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In re Marriage of Raskob

Court of Appeals of Washington, Division 1

July 21, 2014

In the Matter of the Marriage of Nanako Tsujimoto Raskob, Appellant, and Josh Ian Raskob, Respondent

Order Granting Motion to Publish September 15, 2014.

Page 31

[Copyrighted Material Omitted]

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Appeal fro King County Superior Court. Docket No: 09-3-04363-2. Date filed: 06/12/2013. Judge signing: Honorable James a Doerty.

Philip C. Tsai (of Tsai Law Company PLLC ) and Marcia Lynn Damerow Fischer, for appellant.

Camden M. Hall (of Camden Hall PLLC ), for respondent.

AUTHOR: James Verellen, ACJ. WE CONCUR: Ann Schindler, J., Mary Kay Becker, J.


Page 33

Verellen, A.C.J.

[183 Wn.App. 507] ¶ 1 -- When a parent violates the relocation provision of an agreed parenting plan, the trial [183 Wn.App. 508] court has authority to make major modifications to the plan. On remand, the trial court clarified its basis for finding that Nanako Tsujimoto violated the relocation provision of her agreed parenting plan with Josh Raskob.[1] Nanako challenges the trial court's findings of fact and conclusions of law that she violated the parenting plan. She also argues that the trial court erred in modifying the residential schedule and relocation provision in the parenting plan and in awarding sanctions and attorney fees against her. Because sufficient evidence supports the challenged findings, the trial court's findings support its conclusions of law, the trial court had the statutory authority to modify the parenting plan and award sanctions, and the trial court did not abuse its discretion, we affirm. We decline to award any attorney fees on appeal.


¶ 2 This case is before us for the second time after Nanako's unilateral relocation of the children to Seattle.[2] Josh argued that Nanako violated the parenting plan's relocation provision that if she moved more than a 30-minute average drive time from his home in Bothell, she must give him 60 days' notice by personal service or by mail requiring a return receipt. Josh decided that it was in the best interests of the children not to try to force them to move again, so he accepted the relocation as a fait accompli but sought adjustments or modifications to the parenting plan.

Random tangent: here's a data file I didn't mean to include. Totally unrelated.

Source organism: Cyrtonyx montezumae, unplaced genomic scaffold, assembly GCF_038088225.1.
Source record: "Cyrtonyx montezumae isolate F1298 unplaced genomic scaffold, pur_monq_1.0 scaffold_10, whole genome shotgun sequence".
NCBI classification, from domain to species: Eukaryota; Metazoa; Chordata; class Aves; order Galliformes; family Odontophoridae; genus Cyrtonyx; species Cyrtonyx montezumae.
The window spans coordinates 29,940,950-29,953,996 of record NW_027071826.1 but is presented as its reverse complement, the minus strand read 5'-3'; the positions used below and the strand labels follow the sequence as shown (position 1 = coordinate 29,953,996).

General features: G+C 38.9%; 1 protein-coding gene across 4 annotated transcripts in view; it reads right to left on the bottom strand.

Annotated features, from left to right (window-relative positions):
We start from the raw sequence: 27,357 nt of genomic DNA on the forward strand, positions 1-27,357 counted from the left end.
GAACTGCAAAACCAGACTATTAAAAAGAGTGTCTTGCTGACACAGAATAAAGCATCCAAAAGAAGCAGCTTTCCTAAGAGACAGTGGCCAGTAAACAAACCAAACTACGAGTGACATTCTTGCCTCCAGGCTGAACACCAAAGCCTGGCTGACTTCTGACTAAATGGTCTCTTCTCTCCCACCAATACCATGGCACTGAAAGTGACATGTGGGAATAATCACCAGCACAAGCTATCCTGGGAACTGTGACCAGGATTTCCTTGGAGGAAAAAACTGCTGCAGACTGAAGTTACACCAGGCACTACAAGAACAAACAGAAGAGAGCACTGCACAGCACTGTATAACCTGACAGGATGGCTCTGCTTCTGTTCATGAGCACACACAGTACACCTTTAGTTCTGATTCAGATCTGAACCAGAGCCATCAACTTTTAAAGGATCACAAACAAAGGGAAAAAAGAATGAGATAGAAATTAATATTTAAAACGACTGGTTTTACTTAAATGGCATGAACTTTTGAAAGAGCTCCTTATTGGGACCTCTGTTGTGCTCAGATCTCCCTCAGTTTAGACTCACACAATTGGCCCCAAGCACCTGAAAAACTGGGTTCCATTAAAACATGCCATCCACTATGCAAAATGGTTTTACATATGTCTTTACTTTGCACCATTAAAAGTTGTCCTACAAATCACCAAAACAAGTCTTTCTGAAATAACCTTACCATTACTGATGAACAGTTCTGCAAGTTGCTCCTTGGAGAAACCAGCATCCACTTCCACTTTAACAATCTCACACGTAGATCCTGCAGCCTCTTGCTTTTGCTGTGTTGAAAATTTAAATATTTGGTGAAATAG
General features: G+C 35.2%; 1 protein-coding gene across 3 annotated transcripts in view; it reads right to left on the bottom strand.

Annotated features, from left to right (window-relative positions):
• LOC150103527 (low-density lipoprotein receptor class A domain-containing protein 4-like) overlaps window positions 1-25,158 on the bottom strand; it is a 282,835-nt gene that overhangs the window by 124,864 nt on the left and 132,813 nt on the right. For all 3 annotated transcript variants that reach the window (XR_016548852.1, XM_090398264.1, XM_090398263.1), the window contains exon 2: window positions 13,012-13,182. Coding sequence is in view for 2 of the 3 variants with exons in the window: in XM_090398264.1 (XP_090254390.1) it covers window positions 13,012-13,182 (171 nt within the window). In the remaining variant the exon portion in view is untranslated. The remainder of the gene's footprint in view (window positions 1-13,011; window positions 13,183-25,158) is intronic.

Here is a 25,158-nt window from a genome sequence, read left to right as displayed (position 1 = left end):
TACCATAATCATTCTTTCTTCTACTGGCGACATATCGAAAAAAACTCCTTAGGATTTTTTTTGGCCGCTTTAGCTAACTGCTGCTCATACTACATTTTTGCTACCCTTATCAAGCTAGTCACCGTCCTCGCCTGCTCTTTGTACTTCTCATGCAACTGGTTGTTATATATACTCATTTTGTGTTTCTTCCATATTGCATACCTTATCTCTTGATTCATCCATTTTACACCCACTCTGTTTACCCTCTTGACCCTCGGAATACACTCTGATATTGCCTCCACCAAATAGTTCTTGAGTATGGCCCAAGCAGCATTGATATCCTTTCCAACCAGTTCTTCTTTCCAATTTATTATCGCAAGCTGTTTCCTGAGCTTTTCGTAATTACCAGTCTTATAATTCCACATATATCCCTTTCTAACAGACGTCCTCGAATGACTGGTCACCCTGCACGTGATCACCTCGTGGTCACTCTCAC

¶ 3 In her prior appeal, Nanako challenged the trial court's determination that she moved more than a 30-minute drive from Josh's residence, thereby triggering the parenting plan relocation notice requirements. She argued that the trial court improperly modified the parenting plan [183 Wn.App. 509] and awarded sanctions. We remanded to the trial court for clarification of the evidence relied upon to determine whether Nanako moved more than a 30-minute drive time from Josh's residence.[3] We also noted that the trial court should take care to comply with the 24-day-per-year modification limit of RCW 26.09.260(5) to the extent that statute applies to the outcome of the remand.[4]

¶ 4 On remand, the trial judge, who had since retired but heard the case on a pro tem basis, entered a clarified order on relocation, a clarified parenting plan, and a clarified order granting motion for attorney fees/sanctions. In the clarified order on relocation, the trial court explained that it relied upon Josh's three recorded drive times and Nanako's expert's one drive time for an average of about 40 minutes. The trial court found that Nanako's relocation constituted a substantial change in circumstances and adjusted the parenting plan to give Josh an additional 24 full days of residential time. The trial court also adjusted the relocation provision in the parenting plan to require Nanako to give notice by personal service or mail requiring a return receipt if she moves outside of the children's current school attendance boundary. Finally, the trial court ordered Nanako to pay Josh sanctions of $10,500 due to her failure to follow the law and her intransigence.

¶ 5 Nanako appeals.


¶ 6 This court reviews trial court decisions dealing with the welfare of children for abuse of discretion.[5] A trial court abuses its discretion when its decision is " 'manifestly [183 Wn.App. 510] unreasonable or based upon untenable grounds or reasons.'" [6]

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¶ 7 We will reverse a trial court's factual findings only if they are unsupported by substantial evidence.[7] We review whether the trial court's conclusions of law flow from its findings de novo.[8] Unchallenged factual findings are verities on appeal.[9]


Rules of Appellate Procedure

¶ 8 As a preliminary matter, Josh argues that Nanako complied with RAP 10.3(g) and 10.4(c) only as to the findings that she moved outside the of the 30-minute drive time limit and that she was intransigent. He contends that we should not consider any other factual challenges. We do not identify any other factual challenges by Nanako.

¶ 9 Nanako argues Josh fails to support certain factual statements with citations to the record as required by RAP 10.3(a)(6). We detect no violation, but in any event, consider only ...

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